Sauver les marchés émergents

CAMBRIDGE – Si le monde était juste, la plupart des marchés émergents regarderaient la crise financière qui a frappé les économies avancées depuis la ligne de touche – peut-être pas entièrement indemnes, mais en tous cas pas très inquiets. Pour une fois, ce n’était pas leurs excès qui avaient mis le feu aux poudres, mais ceux de Wall Street.

La situation financière et extérieure des marchés émergents n’avait jamais été meilleure, grâce aux dures leçons que les crises à répétition de leur propre histoire leur avaient enseignées. On aurait même pu leur concéder un certain plaisir malicieux à considérer les déboires des Etats-Unis et des autres économies avancées, de la même manière dont l’on peut s’attendre à ce que les enfants prennent un malin plaisir à voir leurs parents s’attirer précisément les ennuis contre lesquels ils mettent leurs enfants en garde.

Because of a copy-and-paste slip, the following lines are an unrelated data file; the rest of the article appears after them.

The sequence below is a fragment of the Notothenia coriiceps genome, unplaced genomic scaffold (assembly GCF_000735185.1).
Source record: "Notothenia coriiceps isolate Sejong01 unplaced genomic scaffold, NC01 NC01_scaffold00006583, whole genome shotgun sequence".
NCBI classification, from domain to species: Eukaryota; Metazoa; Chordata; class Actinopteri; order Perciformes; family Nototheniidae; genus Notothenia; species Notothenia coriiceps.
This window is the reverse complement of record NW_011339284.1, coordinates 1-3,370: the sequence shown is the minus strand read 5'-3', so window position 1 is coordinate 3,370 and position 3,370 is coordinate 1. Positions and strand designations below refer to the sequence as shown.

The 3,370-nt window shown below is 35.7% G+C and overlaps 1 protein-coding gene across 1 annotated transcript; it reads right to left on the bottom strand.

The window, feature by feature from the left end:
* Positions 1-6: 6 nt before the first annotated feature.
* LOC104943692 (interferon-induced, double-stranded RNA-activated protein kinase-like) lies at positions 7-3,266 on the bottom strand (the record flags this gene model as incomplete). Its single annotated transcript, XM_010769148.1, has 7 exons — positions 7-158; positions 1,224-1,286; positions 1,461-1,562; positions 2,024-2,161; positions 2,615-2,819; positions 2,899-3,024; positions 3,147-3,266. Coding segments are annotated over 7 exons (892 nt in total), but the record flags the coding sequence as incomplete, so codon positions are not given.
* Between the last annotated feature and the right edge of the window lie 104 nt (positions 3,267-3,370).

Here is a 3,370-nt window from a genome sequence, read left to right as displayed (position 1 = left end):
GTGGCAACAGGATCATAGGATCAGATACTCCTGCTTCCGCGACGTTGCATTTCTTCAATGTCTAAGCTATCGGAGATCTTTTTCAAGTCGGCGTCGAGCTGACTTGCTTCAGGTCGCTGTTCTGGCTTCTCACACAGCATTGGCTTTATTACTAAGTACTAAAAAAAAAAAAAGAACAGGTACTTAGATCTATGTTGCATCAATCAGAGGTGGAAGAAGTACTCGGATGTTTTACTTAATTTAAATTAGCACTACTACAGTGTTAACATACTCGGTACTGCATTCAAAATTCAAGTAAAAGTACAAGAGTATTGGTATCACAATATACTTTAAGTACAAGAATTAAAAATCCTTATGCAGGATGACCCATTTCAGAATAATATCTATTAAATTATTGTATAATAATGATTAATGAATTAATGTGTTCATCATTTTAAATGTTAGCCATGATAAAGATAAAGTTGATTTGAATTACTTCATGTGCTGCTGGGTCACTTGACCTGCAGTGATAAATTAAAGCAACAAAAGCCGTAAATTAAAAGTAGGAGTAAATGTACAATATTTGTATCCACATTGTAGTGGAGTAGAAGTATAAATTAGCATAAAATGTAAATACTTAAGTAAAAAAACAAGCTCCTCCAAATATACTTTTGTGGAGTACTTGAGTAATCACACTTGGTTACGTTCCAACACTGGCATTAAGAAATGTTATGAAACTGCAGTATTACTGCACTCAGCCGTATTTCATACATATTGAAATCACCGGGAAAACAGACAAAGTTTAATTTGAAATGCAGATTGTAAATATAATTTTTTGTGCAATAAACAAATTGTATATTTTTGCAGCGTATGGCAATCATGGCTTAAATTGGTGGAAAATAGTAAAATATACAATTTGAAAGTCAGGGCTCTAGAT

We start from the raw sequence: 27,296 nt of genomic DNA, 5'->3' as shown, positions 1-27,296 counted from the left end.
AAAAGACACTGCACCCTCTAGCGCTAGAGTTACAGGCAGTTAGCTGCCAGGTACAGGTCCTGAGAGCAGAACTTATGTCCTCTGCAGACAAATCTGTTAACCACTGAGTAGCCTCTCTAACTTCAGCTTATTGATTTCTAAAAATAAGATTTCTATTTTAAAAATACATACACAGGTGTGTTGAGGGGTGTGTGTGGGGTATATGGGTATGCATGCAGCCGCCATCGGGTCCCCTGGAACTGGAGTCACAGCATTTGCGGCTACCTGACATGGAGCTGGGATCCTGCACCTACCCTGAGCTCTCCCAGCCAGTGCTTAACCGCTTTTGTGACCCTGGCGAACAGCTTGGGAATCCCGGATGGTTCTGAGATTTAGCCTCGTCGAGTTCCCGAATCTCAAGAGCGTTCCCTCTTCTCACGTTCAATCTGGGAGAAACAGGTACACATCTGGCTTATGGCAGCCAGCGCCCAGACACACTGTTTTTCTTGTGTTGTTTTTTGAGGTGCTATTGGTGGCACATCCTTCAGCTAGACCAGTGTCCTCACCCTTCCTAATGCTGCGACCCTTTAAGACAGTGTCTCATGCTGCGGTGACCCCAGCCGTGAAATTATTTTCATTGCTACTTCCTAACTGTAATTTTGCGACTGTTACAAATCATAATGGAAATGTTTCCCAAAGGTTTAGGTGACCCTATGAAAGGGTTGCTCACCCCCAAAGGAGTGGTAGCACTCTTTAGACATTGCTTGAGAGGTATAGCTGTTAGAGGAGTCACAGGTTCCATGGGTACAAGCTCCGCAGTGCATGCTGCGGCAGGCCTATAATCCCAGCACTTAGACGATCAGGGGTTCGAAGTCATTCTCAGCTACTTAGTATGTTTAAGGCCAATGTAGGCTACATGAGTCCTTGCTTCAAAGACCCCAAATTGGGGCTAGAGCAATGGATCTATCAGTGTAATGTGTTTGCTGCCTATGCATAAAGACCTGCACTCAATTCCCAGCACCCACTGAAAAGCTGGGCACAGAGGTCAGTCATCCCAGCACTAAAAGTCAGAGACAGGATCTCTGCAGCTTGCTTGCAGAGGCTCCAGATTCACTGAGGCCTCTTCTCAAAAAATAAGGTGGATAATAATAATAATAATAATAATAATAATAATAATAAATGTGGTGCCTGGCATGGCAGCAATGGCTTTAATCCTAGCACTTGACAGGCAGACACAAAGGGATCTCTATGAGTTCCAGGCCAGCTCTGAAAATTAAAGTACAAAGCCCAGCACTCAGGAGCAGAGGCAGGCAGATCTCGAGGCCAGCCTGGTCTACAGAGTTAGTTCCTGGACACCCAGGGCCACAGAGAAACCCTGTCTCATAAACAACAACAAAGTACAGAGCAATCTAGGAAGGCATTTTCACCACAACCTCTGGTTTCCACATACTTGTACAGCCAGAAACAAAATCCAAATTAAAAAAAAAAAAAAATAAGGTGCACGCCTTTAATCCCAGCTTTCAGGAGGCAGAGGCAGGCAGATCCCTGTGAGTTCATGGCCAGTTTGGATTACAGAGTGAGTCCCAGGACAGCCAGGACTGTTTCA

Mais ce que nous voyons aujourd’hui sont des marchés émergents qui subissent des convulsions financières, peut-être de dimension historique. La crainte n’est plus qu’ils ne puissent plus s’isoler, mais que leurs économies puissent être entraînées dans des crises bien plus profondes que celle qui affecte l’épicentre de la débâcle des subprimes.

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